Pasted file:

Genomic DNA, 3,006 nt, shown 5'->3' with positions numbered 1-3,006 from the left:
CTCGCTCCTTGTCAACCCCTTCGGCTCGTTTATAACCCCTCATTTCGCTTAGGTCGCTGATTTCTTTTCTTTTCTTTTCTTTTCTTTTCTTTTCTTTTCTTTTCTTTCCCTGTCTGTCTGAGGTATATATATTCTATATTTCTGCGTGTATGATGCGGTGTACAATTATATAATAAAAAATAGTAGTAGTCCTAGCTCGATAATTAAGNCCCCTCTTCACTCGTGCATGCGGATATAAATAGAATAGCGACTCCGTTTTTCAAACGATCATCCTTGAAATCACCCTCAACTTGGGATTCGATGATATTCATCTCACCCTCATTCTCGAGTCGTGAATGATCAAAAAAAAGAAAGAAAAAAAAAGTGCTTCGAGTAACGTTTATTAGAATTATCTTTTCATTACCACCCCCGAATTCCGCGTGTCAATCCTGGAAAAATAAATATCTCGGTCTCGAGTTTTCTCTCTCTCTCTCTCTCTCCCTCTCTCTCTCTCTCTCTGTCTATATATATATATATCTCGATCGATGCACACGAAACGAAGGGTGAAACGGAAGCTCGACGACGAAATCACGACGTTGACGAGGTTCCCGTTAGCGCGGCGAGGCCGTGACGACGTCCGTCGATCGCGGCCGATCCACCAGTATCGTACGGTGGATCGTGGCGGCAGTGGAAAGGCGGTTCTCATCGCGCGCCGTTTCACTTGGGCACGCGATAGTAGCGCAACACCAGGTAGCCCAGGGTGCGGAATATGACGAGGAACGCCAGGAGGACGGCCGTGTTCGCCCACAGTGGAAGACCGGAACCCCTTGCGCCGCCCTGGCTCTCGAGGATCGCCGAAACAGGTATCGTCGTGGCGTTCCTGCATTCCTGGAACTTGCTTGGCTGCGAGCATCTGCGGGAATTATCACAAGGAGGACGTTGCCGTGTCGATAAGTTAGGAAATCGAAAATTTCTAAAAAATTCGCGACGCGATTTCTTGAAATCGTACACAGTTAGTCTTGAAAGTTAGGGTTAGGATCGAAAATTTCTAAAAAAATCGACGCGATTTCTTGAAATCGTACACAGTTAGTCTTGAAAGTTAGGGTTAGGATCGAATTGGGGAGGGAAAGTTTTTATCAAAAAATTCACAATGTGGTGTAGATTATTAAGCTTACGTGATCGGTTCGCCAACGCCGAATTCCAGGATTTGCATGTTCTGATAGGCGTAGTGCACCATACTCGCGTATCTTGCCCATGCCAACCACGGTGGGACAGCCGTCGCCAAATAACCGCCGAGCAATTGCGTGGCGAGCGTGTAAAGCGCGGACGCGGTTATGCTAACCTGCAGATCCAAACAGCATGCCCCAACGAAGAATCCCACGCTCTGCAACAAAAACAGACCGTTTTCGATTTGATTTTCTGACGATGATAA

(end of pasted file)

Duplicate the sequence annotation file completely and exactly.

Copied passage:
Genomic DNA, 3,006 nt, shown 5'->3' with positions numbered 1-3,006 from the left:
CTCGCTCCTTGTCAACCCCTTCGGCTCGTTTATAACCCCTCATTTCGCTTAGGTCGCTGATTTCTTTTCTTTTCTTTTCTTTTCTTTTCTTTTCTTTTCTTTTCTTTCCCTGTCTGTCTGAGGTATATATATTCTATATTTCTGCGTGTATGATGCGGTGTACAATTATATAATAAAAAATAGTAGTAGTCCTAGCTCGATAATTAAGNCCCCTCTTCACTCGTGCATGCGGATATAAATAGAATAGCGACTCCGTTTTTCAAACGATCATCCTTGAAATCACCCTCAACTTGGGATTCGATGATATTCATCTCACCCTCATTCTCGAGTCGTGAATGATCAAAAAAAAGAAAGAAAAAAAAAGTGCTTCGAGTAACGTTTATTAGAATTATCTTTTCATTACCACCCCCGAATTCCGCGTGTCAATCCTGGAAAAATAAATATCTCGGTCTCGAGTTTTCTCTCTCTCTCTCTCTCTCCCTCTCTCTCTCTCTCTCTGTCTATATATATATATATCTCGATCGATGCACACGAAACGAAGGGTGAAACGGAAGCTCGACGACGAAATCACGACGTTGACGAGGTTCCCGTTAGCGCGGCGAGGCCGTGACGACGTCCGTCGATCGCGGCCGATCCACCAGTATCGTACGGTGGATCGTGGCGGCAGTGGAAAGGCGGTTCTCATCGCGCGCCGTTTCACTTGGGCACGCGATAGTAGCGCAACACCAGGTAGCCCAGGGTGCGGAATATGACGAGGAACGCCAGGAGGACGGCCGTGTTCGCCCACAGTGGAAGACCGGAACCCCTTGCGCCGCCCTGGCTCTCGAGGATCGCCGAAACAGGTATCGTCGTGGCGTTCCTGCATTCCTGGAACTTGCTTGGCTGCGAGCATCTGCGGGAATTATCACAAGGAGGACGTTGCCGTGTCGATAAGTTAGGAAATCGAAAATTTCTAAAAAATTCGCGACGCGATTTCTTGAAATCGTACACAGTTAGTCTTGAAAGTTAGGGTTAGGATCGAAAATTTCTAAAAAAATCGACGCGATTTCTTGAAATCGTACACAGTTAGTCTTGAAAGTTAGGGTTAGGATCGAATTGGGGAGGGAAAGTTTTTATCAAAAAATTCACAATGTGGTGTAGATTATTAAGCTTACGTGATCGGTTCGCCAACGCCGAATTCCAGGATTTGCATGTTCTGATAGGCGTAGTGCACCATACTCGCGTATCTTGCCCATGCCAACCACGGTGGGACAGCCGTCGCCAAATAACCGCCGAGCAATTGCGTGGCGAGCGTGTAAAGCGCGGACGCGGTTATGCTAACCTGCAGATCCAAACAGCATGCCCCAACGAAGAATCCCACGCTCTGCAACAAAAACAGACCGTTTTCGATTTGATTTTCTGACGATGATAA